From Rosalía to traditional flamenco?
Claiming that those thousands of young Rosalía fans represent the future of flamenco is a superb stupidity. Here’s my advise for young people: listen to whatever you want, but enjoy flamenco to the max.
I don’t know if I’ve ever said the opposite, because I’ve written so many things that I’ve lost track of what I have and haven’t said yet, but at this very moment and listening to Tomás Pavón singing soleares de La Serneta in my den, I don’t think I believe that successful artists such as Rosalía and Miguel Poveda will create tons of new flamenco aficionados for the future.
I have to admit that before I discovered Juan Talega, Chacón or Mairena, I used to listen to those popular cantaores who were often featured on the radio: Turronero, Camarón, Pansequito or Morente. Sure enough, those artists where first-rate, which is not the case with Poveda or Rosalía. I have to point out, because I know there will be controversy about this, that I think Poveda is a master of cante, next to the popular singer from Barcelona, whom I consider a total fake.
In order to read Shakespeare is not necessary to read beforehand Danielle Steele or Stephen King, right? Well, by the same logic, to get to Chacón or Juan Mojama no there is no need to listen to Rosalía and her decaffeinated and bland flamenquito. If at least she were able to pull some flamenco moves it wouldn’t be so bad, but she dances like a shire horse inside a trailer.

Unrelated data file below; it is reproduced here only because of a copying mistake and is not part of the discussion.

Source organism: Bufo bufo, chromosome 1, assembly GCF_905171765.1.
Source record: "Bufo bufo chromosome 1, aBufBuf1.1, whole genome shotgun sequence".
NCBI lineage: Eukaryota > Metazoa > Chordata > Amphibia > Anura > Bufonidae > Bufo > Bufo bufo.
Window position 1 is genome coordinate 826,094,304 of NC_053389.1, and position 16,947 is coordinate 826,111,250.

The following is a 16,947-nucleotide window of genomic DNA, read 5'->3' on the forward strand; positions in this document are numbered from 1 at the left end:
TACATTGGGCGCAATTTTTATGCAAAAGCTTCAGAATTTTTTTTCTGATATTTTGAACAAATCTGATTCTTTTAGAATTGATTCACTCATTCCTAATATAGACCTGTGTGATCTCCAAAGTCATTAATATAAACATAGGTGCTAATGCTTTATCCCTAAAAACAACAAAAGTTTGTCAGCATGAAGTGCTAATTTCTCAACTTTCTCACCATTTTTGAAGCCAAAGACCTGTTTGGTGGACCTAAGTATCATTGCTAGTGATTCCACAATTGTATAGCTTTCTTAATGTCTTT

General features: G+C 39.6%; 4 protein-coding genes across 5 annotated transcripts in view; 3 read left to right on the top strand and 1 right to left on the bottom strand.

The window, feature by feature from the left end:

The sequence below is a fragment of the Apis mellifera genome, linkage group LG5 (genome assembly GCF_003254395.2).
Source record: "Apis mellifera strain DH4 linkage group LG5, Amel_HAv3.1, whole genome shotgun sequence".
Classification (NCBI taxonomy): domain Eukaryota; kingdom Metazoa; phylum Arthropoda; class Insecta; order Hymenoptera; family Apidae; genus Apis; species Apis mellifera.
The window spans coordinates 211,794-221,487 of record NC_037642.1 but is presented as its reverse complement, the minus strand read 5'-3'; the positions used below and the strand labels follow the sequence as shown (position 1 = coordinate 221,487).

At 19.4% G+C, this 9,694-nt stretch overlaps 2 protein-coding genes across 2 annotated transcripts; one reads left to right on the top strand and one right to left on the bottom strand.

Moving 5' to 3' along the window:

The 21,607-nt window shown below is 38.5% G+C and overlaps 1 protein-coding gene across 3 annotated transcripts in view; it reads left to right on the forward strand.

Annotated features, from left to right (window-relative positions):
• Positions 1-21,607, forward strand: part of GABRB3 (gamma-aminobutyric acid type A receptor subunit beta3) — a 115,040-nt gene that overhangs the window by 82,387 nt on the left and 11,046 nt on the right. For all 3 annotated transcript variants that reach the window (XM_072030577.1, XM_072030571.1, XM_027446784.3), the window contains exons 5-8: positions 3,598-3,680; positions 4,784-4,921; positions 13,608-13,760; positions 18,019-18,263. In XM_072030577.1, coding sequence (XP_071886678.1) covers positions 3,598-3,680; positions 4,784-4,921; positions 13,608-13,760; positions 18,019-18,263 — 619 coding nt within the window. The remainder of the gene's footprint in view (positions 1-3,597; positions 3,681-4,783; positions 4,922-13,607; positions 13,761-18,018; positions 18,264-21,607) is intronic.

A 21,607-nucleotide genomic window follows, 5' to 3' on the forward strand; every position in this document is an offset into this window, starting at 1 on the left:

Everything is so artificial that I don’t get why flamenco critics give her so much credit nowadays. I guess they hope to get invited to a concert one day and then going for a ride in her private jet, although I don’t know if she has one yet. I know one aficionado who would be willing to buy one for here, the tireless Villarejo. Not the inspector, but that of the Ronda cheeses.
It should not be a goal having young people discover Chacón o Manuel Torres, because they’ll first discover the artist of their own generation, and then they’ll either seek those essential artists or they’ll remain in their own time. There are also young artists with solid flamenco essence, such as Antonio Reyes, María Terremoto, Rancapino Chico or Manuel de la Tomasa. Thus, claiming that those thousands of young Rosalía fans represent the future of flamenco is a superb stupidity, with all respect.
Here’s my advise for young people: listen to whatever you want, but enjoy flamenco to the max because it’s the only musical genre in the whole world where one single note of dance move can change your life.
Photo: Rosalia’s video ‘Con altura’
Translated by P. Young